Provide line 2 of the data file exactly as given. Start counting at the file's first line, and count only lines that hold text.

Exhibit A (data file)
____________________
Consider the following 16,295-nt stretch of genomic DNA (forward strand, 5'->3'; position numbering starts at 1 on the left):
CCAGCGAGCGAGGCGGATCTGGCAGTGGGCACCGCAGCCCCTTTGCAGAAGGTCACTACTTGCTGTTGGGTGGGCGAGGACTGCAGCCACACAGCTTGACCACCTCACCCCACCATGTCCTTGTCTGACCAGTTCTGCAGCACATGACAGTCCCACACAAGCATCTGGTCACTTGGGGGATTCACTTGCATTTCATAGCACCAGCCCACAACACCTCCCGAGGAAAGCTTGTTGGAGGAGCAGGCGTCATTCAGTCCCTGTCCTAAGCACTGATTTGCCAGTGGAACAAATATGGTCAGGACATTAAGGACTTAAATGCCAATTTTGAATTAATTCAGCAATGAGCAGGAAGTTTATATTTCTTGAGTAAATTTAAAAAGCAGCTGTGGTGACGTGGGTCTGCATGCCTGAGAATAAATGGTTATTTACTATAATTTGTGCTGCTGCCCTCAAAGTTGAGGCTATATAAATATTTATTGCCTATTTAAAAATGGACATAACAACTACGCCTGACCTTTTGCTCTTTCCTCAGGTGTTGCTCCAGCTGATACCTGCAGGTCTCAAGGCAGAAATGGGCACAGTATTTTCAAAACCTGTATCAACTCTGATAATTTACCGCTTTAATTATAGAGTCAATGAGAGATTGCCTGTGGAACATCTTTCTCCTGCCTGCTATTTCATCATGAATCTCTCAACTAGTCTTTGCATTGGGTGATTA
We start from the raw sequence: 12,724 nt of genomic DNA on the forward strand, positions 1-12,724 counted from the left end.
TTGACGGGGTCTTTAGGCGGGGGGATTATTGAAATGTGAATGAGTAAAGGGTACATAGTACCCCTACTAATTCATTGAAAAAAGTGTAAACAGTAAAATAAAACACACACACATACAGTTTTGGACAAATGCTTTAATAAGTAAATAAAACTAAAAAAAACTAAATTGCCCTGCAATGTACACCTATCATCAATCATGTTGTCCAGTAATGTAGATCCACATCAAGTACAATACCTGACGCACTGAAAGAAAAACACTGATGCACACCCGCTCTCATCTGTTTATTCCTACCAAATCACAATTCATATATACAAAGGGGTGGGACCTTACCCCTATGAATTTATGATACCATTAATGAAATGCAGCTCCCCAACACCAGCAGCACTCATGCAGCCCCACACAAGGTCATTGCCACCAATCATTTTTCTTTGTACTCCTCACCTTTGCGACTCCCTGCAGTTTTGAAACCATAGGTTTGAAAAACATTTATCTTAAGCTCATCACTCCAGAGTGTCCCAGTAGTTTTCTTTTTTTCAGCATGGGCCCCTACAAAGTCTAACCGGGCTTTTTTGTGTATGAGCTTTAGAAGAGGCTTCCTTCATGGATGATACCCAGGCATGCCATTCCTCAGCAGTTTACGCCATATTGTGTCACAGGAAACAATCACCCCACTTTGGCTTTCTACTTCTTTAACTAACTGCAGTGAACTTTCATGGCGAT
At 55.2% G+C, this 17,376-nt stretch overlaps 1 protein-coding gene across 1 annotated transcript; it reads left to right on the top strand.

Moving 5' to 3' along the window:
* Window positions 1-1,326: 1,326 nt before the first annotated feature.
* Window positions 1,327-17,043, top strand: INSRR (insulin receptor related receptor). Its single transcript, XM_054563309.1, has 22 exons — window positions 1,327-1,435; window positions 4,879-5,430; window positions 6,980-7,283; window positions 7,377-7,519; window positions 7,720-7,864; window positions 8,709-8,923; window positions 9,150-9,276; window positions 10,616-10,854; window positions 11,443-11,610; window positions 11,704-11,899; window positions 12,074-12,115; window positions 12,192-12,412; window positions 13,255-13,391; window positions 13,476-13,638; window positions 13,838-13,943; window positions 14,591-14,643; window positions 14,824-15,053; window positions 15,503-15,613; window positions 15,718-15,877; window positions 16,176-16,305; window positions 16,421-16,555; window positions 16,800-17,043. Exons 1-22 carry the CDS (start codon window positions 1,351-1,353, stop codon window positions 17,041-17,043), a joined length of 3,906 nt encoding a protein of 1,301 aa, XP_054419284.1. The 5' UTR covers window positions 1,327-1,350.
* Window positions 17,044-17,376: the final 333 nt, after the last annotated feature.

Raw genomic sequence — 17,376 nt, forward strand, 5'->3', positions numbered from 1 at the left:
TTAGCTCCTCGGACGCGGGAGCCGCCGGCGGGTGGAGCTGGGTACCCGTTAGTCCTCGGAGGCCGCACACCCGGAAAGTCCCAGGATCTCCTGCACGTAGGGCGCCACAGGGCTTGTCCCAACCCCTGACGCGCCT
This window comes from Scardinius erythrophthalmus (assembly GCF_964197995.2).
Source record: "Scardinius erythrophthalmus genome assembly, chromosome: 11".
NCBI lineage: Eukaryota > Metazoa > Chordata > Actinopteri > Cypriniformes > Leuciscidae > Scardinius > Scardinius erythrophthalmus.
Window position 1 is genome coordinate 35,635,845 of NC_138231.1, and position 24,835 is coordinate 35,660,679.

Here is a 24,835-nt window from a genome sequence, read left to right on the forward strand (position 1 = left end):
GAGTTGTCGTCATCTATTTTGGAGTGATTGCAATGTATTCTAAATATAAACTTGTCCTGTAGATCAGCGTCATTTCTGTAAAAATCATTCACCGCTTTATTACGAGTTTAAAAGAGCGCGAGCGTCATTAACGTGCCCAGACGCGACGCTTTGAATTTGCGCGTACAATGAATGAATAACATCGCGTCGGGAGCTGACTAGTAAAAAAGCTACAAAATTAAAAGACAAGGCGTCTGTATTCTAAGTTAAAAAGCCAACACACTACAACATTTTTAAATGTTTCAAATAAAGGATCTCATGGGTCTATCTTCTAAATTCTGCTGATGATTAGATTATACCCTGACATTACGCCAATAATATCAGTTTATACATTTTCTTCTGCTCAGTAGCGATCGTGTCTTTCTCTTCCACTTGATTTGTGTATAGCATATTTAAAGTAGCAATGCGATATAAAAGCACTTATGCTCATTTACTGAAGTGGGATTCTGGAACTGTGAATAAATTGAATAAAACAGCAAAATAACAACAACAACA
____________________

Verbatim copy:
CCAGCGAGCGAGGCGGATCTGGCAGTGGGCACCGCAGCCCCTTTGCAGAAGGTCACTACTTGCTGTTGGGTGGGCGAGGACTGCAGCCACACAGCTTGACCACCTCACCCCACCATGTCCTTGTCTGACCAGTTCTGCAGCACATGACAGTCCCACACAAGCATCTGGTCACTTGGGGGATTCACTTGCATTTCATAGCACCAGCCCACAACACCTCCCGAGGAAAGCTTGTTGGAGGAGCAGGCGTCATTCAGTCCCTGTCCTAAGCACTGATTTGCCAGTGGAACAAATATGGTCAGGACATTAAGGACTTAAATGCCAATTTTGAATTAATTCAGCAATGAGCAGGAAGTTTATATTTCTTGAGTAAATTTAAAAAGCAGCTGTGGTGACGTGGGTCTGCATGCCTGAGAATAAATGGTTATTTACTATAATTTGTGCTGCTGCCCTCAAAGTTGAGGCTATATAAATATTTATTGCCTATTTAAAAATGGACATAACAACTACGCCTGACCTTTTGCTCTTTCCTCAGGTGTTGCTCCAGCTGATACCTGCAGGTCTCAAGGCAGAAATGGGCACAGTATTTTCAAAACCTGTATCAACTCTGATAATTTACCGCTTTAATTATAGAGTCAATGAGAGATTGCCTGTGGAACATCTTTCTCCTGCCTGCTATTTCATCATGAATCTCTCAACTAGTCTTTGCATTGGGTGATTA